Green Party plans to designate Six Nations and Heineken Cup rugby matches as free to air are effectively "dead in the water" and are unlikely to go ahead under a new government, the Sunday Tribune has learned.
In a development which will be seen as a victory for the IRFU – which lobbied intensively against the move – Sky and other subscription-only channels retain the right to buy up the television rights to show the matches.
Although an independent report examining the pros and cons of the plan was sent to government last December, it did not make it to cabinet in the lifetime of the outgoing Fianna Fáil/ Green coalition.
This means it will be up to the next government to examine the report and approve the designation of Six Nations and Heineken Cup rugby matches as free to air.
While a spokeswoman for the Department of Communications confirmed it intended to bring the issue to government "as soon as possible", she could not say when this would happen.
However, Fine Gael spokesman on communications Leo Varadkar confirmed the party did not intend to proceed with the proposals, put forward by communications minister Eamon Ryan last year.
"Our position on this has been very clear. We won't be proceeding with it. Our view is if it ain't broke don't fix it," he told the Sunday Tribune last week.
The Indecon report, which was compiled at a cost of €73,000, was ordered by Ryan last year after he met strong opposition to his proposals from the IRFU and some of his Fianna Fáil colleagues.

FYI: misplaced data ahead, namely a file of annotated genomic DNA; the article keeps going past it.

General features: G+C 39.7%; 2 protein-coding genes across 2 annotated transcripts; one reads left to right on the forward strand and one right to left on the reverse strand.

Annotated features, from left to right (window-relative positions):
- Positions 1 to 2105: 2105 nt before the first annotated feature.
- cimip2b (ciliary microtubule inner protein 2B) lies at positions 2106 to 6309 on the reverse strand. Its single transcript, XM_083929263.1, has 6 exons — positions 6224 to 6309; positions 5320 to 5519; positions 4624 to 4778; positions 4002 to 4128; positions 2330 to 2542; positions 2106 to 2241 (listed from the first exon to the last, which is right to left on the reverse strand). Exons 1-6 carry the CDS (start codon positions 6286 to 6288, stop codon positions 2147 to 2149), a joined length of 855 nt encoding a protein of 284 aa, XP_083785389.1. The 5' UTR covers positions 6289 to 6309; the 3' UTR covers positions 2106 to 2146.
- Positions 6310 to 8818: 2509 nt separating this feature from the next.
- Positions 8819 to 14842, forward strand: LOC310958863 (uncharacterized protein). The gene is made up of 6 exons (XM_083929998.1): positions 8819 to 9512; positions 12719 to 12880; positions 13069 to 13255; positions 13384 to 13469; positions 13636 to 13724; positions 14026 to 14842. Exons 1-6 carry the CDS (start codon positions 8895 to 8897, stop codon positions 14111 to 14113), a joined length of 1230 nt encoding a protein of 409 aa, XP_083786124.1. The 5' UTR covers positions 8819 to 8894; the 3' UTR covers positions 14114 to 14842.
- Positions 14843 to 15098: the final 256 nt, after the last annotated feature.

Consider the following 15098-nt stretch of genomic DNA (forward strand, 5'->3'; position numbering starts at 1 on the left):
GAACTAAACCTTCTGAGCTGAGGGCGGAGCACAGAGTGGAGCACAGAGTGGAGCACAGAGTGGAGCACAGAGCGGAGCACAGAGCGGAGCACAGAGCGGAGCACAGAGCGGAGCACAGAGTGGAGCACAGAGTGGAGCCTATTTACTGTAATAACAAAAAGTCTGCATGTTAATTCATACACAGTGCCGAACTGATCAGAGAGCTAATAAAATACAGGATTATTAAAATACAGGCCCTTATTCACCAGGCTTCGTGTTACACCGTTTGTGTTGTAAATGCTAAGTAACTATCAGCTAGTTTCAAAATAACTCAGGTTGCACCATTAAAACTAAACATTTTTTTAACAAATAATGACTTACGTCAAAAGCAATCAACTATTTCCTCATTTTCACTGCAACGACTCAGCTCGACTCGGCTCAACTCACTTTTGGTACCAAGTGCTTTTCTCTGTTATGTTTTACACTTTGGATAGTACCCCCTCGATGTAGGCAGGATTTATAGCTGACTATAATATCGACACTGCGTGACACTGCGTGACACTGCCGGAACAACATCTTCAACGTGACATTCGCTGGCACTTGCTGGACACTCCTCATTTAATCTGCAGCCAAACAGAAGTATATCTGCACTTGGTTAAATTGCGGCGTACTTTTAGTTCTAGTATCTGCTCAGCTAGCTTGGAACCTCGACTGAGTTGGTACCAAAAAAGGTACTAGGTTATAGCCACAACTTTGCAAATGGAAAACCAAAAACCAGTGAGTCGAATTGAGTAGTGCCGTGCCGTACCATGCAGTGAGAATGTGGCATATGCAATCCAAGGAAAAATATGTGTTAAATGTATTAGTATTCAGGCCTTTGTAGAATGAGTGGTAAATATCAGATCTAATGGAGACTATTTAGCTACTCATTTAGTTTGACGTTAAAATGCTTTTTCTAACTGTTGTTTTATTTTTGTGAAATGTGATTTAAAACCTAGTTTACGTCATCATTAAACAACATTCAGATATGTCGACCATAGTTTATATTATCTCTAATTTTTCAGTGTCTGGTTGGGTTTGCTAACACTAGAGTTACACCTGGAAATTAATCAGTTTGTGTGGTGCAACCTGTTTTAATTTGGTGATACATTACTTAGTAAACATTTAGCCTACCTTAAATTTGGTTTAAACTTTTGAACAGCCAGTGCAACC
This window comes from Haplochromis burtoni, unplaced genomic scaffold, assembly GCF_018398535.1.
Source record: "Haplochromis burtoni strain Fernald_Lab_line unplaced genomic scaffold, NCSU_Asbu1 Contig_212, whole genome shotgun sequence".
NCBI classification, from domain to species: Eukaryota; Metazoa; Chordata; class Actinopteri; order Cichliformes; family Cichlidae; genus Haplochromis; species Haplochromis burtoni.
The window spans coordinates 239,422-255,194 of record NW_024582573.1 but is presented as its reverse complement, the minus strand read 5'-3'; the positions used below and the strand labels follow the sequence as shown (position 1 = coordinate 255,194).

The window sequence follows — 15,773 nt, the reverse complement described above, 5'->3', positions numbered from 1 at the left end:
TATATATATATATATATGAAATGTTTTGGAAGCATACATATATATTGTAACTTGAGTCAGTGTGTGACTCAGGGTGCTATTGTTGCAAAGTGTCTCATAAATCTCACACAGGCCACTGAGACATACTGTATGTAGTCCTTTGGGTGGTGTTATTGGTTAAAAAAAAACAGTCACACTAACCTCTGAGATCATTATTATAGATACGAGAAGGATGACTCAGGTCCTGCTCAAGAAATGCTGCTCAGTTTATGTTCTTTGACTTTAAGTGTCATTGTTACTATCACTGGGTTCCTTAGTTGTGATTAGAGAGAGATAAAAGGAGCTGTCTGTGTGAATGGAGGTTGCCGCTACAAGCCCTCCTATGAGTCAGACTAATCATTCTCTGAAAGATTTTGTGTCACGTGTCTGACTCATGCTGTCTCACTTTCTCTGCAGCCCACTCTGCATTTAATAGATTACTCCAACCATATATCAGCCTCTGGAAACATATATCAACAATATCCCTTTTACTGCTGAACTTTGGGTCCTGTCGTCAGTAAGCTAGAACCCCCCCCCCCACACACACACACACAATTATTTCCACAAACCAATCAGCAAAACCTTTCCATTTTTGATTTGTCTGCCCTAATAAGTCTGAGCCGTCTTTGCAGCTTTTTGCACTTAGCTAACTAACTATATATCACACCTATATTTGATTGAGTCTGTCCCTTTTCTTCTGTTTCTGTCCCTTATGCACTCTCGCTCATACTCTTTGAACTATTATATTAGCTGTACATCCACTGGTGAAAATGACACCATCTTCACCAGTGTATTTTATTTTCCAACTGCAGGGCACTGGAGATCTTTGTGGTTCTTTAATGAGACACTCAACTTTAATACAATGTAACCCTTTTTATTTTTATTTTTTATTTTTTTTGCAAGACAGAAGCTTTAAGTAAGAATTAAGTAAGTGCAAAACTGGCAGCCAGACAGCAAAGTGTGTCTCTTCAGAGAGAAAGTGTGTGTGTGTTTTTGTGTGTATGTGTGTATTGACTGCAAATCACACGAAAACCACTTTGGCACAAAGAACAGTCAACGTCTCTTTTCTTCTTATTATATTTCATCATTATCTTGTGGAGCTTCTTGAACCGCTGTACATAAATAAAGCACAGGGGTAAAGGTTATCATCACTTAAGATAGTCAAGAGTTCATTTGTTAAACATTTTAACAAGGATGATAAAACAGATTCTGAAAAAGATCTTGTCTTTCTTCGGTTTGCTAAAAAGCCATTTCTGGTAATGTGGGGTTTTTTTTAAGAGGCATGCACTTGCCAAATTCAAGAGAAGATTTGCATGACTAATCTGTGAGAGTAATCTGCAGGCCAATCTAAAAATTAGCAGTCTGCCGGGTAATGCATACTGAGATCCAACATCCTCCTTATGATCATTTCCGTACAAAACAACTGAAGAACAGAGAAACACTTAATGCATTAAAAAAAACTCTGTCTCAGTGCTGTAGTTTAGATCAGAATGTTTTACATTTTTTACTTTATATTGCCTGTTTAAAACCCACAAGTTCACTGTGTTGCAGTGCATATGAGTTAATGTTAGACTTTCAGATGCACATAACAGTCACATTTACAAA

Under his plans, the RBS Six Nations and Heineken Cup rugby games, as well as other key sporting events such as the Cheltenham Festival, would be guaranteed as free-to-air events.
The IRFU reacted angrily to the plans, and claimed it would lose €12m, 18% of its annual income, with damaging long-term effects on the game in Ireland.
Although some industry insiders questioned the accuracy of the sums involved, the IRFU appears to have won its battle.
The Six Nations, which starts next weekend, is currently available for free only as a deferred broadcast. But because RTÉ bought the television rights, the matches are shown live. The earliest a pay channel such as Sky could win the rights is 2013.
However, Sky has held the rights for the Heineken Cup in Ireland since 2007 and live television broadcasts are available only to subscribers.